In case you missed it, Penn State made a STATEMENT on Saturday, venturing into the Alabamian heat and emerging from one of the most voodoo-y stadiums this side of Kinnick with an emphatic 41-12 win.
It wasn’t that the Lions controlled all three phases of the game. It wasn’t that the gameplan came together almost stunningly well. It wasn’t that Sean Clifford once again played virtually mistake-free football on the road in a hostile environment.
It was that Penn State could run the ball.
For whatever reason Penn State has struggled to rush the ball since 2019. The last time I felt comfortable in the knowledge that the Lions could run the ball effectively was when Journey Brown romped through the Memphis defense in the Cotton Bowl following the 2019 season.
It has been a minute.
There have been plenty of good backs since then, and good coordinators too. But for whatever reason PSU simply could not effectively rush the ball.
That appeared to be the case even in the win over Purdue, where you could see that the freshmen were good, but the Lions couldn’t quite spring them free. Another year, another set of the OL and RBs not being on the same page.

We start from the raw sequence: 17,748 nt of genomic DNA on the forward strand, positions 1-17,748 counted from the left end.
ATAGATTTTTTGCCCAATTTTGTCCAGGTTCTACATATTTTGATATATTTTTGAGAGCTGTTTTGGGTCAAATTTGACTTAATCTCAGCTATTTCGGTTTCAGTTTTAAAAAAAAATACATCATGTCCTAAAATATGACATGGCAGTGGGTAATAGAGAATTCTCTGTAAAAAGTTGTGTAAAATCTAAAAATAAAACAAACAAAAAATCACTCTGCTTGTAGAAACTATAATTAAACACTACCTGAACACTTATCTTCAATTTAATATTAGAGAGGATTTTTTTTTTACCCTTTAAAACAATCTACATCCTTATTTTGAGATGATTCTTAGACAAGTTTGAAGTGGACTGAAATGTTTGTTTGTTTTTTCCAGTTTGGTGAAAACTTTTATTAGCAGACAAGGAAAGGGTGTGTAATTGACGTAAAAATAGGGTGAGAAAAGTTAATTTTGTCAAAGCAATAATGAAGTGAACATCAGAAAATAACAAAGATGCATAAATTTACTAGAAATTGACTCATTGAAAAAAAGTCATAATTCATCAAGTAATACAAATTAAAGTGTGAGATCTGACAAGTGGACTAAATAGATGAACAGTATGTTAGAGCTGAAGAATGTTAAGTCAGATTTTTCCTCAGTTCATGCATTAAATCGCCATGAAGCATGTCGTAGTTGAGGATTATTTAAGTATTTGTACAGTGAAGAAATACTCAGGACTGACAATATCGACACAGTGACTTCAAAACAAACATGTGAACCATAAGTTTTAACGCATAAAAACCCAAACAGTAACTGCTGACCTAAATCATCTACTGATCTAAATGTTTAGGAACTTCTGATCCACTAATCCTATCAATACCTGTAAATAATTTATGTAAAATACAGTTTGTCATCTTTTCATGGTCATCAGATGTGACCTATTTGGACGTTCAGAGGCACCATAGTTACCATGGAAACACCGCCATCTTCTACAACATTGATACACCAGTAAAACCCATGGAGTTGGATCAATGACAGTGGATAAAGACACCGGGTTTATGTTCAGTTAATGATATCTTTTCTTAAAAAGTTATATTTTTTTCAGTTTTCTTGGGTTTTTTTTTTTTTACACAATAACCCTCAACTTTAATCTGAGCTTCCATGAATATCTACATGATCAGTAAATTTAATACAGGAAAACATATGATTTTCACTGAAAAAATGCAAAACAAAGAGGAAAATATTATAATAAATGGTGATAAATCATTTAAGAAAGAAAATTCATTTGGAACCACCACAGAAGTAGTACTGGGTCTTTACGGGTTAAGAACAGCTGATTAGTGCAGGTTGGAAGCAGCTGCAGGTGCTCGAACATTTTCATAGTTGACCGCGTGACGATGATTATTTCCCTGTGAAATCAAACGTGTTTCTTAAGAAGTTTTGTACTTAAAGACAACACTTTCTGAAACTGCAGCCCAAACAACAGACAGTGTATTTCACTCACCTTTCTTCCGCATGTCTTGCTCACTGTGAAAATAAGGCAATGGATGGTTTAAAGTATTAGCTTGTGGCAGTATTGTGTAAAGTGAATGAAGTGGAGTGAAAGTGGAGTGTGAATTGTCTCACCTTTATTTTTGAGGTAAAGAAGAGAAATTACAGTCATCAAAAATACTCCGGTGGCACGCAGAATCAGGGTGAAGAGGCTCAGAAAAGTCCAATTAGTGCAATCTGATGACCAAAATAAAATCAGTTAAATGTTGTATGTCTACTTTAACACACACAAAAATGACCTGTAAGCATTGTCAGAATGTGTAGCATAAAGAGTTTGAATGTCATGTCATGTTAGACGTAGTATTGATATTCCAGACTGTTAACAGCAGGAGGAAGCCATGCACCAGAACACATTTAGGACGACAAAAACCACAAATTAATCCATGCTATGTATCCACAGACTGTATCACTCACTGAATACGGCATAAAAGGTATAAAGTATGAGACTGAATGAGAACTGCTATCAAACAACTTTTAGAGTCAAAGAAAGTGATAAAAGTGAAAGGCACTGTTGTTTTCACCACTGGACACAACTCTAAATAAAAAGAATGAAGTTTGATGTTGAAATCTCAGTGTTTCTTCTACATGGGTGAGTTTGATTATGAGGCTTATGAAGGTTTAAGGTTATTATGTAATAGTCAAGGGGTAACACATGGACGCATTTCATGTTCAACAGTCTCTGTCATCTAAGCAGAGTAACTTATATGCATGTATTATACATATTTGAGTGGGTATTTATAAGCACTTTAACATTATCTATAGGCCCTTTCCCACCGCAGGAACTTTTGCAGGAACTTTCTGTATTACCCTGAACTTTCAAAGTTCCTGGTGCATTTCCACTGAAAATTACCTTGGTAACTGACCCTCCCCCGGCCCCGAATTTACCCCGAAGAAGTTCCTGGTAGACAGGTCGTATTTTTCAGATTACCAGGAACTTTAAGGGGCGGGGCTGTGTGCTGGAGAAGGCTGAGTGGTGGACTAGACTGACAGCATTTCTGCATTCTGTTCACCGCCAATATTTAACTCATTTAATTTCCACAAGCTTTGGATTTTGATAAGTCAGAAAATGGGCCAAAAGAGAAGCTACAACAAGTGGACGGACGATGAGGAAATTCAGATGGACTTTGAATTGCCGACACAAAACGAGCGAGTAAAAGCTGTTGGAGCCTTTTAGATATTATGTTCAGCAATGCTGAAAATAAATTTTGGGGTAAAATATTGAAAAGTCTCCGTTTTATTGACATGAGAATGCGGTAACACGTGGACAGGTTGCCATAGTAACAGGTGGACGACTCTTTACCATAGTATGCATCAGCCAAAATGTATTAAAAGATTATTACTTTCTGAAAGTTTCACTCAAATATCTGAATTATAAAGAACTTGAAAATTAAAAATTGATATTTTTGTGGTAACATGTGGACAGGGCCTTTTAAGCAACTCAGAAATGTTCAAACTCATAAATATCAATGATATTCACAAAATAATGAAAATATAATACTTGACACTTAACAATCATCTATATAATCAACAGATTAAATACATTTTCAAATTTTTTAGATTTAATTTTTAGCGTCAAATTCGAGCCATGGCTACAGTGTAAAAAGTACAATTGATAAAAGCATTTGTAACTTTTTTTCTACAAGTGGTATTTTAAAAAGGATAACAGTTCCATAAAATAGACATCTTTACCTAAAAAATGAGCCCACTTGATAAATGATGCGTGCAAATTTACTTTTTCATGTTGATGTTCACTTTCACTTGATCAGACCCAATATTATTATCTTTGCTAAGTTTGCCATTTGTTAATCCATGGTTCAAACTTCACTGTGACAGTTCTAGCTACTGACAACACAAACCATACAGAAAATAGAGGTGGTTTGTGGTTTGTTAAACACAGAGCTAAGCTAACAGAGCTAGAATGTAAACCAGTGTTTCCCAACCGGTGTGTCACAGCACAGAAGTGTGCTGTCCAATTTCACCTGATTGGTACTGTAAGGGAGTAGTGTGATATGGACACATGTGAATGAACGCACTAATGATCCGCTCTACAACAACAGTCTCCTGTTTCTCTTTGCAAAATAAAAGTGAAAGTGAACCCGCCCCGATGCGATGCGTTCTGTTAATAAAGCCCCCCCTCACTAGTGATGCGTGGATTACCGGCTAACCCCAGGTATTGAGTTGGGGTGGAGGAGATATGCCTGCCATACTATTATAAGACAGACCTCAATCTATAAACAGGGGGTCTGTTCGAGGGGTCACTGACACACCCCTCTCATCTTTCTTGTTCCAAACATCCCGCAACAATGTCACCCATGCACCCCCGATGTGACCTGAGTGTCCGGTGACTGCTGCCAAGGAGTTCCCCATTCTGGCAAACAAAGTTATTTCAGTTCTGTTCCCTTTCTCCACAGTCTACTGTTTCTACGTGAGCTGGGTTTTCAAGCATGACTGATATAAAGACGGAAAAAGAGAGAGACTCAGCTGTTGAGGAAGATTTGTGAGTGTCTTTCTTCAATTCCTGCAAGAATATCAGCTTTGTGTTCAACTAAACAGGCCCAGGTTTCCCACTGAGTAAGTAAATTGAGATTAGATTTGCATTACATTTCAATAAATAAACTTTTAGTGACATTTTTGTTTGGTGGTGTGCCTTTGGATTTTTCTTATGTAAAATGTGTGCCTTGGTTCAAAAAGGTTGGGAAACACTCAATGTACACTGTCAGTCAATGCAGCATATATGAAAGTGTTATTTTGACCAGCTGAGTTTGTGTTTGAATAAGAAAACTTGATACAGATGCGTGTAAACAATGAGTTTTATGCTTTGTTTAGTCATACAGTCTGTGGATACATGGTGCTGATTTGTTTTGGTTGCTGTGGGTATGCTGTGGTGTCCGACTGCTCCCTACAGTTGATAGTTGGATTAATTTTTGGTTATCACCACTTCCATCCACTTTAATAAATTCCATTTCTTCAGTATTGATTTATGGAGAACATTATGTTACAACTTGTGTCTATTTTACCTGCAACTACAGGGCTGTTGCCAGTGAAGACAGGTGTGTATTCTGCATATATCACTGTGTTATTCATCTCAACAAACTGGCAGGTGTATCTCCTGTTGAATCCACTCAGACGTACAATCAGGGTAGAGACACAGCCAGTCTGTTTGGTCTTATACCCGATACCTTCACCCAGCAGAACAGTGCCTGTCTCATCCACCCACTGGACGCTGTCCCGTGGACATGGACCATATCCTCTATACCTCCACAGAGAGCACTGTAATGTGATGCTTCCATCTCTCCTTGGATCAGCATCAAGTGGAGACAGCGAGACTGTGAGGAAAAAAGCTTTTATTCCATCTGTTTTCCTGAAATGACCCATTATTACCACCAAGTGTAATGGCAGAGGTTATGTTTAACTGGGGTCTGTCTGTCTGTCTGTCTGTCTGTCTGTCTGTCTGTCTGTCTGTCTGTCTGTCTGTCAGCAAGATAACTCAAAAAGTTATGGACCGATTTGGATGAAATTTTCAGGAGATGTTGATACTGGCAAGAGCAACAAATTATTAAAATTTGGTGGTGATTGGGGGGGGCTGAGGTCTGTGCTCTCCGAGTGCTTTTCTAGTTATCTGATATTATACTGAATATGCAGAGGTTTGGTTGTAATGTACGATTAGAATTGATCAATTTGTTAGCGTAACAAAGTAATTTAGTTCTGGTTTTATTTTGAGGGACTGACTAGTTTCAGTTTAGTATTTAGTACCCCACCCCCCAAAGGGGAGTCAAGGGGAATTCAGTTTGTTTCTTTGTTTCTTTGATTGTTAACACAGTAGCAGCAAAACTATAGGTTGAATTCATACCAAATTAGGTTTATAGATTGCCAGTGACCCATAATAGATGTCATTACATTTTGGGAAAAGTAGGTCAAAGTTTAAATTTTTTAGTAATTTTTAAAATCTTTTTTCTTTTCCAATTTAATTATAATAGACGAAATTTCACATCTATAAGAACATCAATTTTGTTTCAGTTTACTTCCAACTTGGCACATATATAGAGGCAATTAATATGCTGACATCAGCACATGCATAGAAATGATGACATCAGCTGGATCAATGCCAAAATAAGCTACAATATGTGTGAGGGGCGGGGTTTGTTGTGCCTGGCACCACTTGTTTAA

Then came Ohio, and Nick Singleton’s coming out party, to the tune of 179 rushing yards. Oh, but that’s just Ohio, they can’t keep it up against a REAL team. Certainly not against Auburn, with all of their SEC speed. Against the Tigers?
Nick Singleton: 10 carries, 124 yards, 12.4 yards per carry, 2 touchdowns
Kaytron Allen: 9 carries, 52 yards, 5.8 YPC, 2 TDs
Devyn Ford: 7 carries, 37 yards, 5.3 YPC
Keyvone Lee: 4 carries, 18 yards, 4.5 YPC
All told, the Lions put up 245 yards on the ground, at 6.3 yards per carry, and 5 TDs.
To steal a line from Deion Sanders, Penn State can run run.